Planting Tomatoes is the first in a spring gardening series brought to you by My Storage. Stay tuned for more gardening tips in the coming weeks. Have a fool-proof tomato tip? Tell us in the comments below!

Spring Cleaning Part Two: Deep Cleaning the Kitchen

In past generations, kitchen were tucked away in the back of homes and shut off from the rest of the house. Now, they’re the nucleus of the home – often the first thing you see when you walk in, and centrally located in the house. No matter where your kitchen is, it’s important to keep it clean to keep your food safe. Keep reading for a deep cleaning task list that will have yours sparkling for months to come.

1. Plan ahead.
In part one of our spring cleaning series, we talked about the Band-Aid approach not being the best way to get your house clean. If you’re planning to deep clean your kitchen this weekend, make sure you make it as easy as possible on yourself. Check your stock of cleaning supplies and make sure you have everything you need. Make sure the dishes get done after every meal so you will not have to clean before you clean. This is also a good time to give yourself a break during dinnertime and spend a few days eating all those leftovers that have piled up in the fridge. It’ll make it easier to clean and easier on your evenings!

2. Clean from top to bottom.
This is a page out of the cleaning 101 manual, but it never hurts to reiterate. Start with ceiling fans, crown molding and light fixtures. You’ll knock dust and debris down as you go, and starting at the top makes it easier to get all the stuff that falls picked up as you go.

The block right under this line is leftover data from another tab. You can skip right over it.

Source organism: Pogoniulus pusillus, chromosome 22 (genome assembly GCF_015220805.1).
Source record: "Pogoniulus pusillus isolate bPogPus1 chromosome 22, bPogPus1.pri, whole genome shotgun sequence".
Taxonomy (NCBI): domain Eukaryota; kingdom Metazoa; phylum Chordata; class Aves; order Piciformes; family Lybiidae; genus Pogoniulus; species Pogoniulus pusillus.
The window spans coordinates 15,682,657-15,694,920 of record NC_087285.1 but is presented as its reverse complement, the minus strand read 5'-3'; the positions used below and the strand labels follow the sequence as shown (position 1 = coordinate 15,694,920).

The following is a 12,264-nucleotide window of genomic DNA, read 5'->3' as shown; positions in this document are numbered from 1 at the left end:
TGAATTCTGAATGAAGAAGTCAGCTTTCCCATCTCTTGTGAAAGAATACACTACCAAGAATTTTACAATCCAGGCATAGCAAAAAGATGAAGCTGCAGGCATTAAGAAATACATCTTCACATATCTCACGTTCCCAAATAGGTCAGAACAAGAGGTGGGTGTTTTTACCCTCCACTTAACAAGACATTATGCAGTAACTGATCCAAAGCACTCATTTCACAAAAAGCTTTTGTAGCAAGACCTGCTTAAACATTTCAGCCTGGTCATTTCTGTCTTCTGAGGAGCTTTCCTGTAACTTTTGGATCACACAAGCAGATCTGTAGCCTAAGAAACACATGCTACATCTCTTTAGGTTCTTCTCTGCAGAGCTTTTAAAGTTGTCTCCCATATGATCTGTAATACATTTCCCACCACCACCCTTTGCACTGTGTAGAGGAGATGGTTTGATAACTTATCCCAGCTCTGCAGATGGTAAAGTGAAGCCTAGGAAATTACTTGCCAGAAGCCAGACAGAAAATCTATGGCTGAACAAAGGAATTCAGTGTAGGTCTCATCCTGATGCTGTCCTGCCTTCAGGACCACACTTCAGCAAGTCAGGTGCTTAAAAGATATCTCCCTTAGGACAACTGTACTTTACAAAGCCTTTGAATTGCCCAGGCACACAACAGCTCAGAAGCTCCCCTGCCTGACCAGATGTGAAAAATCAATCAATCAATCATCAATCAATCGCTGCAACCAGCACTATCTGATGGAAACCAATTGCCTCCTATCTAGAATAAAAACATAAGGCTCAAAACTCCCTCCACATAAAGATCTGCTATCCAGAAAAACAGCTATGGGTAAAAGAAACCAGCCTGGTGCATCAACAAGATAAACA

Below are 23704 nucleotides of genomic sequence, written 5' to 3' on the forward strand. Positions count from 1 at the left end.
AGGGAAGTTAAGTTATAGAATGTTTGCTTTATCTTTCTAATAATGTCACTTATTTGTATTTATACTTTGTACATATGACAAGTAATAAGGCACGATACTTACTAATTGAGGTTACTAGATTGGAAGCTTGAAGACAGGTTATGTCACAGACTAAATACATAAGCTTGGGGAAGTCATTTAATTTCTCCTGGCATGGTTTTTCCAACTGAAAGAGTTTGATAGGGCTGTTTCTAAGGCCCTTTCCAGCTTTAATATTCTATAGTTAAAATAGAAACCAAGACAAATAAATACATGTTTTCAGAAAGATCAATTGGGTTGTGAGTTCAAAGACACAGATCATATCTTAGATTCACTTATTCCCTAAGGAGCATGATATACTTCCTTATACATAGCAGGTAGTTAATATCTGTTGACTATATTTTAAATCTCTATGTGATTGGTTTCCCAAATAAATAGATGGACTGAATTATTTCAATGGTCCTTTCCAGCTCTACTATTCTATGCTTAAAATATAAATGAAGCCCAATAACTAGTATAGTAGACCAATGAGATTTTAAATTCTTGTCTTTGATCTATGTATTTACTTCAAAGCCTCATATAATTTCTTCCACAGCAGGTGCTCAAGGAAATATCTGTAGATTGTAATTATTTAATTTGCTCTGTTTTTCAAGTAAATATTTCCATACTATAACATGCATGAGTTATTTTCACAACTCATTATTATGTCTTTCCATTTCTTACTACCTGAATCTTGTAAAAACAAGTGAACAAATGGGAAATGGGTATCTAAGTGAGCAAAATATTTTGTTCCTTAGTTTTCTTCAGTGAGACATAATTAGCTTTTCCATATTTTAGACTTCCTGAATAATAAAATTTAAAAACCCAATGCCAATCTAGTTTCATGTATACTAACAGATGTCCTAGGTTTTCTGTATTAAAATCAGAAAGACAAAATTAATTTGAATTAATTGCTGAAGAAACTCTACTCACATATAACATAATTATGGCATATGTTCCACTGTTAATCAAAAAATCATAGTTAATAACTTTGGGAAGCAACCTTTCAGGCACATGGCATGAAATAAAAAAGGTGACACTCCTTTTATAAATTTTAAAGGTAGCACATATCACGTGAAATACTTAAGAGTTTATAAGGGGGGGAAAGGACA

3. Organize and reline your cabinets.
The fact that cabinets have doors and aren’t always visible to company makes it a prime place for disorganization (we’re looking at you, Tupperware drawer). It can’t be helped. We’re busy and don’t always have time to stack everything just so. Take the time to straighten everything up, move things you don’t use to your garage sale pile and replace any liner that has outworn its welcome.

4. Clean the dishwasher, oven and microwave.
While you’re sorting through cabinets and drawers, go ahead and multi task by getting your big appliances going.

Dump a cup or so of vinegar into the machine and run it without any dishes. This will help clean it and keep it running correctly.

If you have a self-cleaning oven, start the cycle. It will be ready when you are that way.

Throw a bowl of vinegar mixed with water into the microwave and run it for about five minutes. After it’s done, leave the door closed for a minute or two. This will soften and lift all the cooked-on grime inside and all you have to do is wipe with a damp sponge.

5. Organize the pantry.
Take a look at your pantry. Can you get to everything? Do you know what you have? Knowing what’s in your pantry cuts down on grocery costs as well as wasting food you didn’t remember you had until it went bad. Use baskets, bins and boxes to get everything organized in your pantry. Organizing by shelf is always a good idea.

While you’re at it, be aware of vegetables you have stored. Some, like potatoes and onions, don’t do well if they’re too close to one another.
6. It’s time to tackle the fridge.
You knew it was coming. Grab your trash can, fill your sink with hot, soapy water and put on your gloves. We’ve all cleaned a refrigerator before, so you know what to do. Take everything out, toss the science experiments, and scrub the shelves and drawers. Use that water you prepared in the sink to soak anything that needs it.

7. Almost done…
At this point, all you really have left to do is wipe down counter tops and the sink, then on to the floors.

8. Floors.
Grab any mats or rugs you have on the floor and go ahead and take them outside to be cleaned or toss them in the washing machine. Making sure you pull out any appliances that can be pulled out and swept behind, sweep your floors. Once you’ve done that, go ahead and mop. Once it’s dry, you can replace your mats and enjoy your spanky clean kitchen!

What’s your go-to deep cleaning method? Let us know in the comments! Need some general cleaning tips? Check out part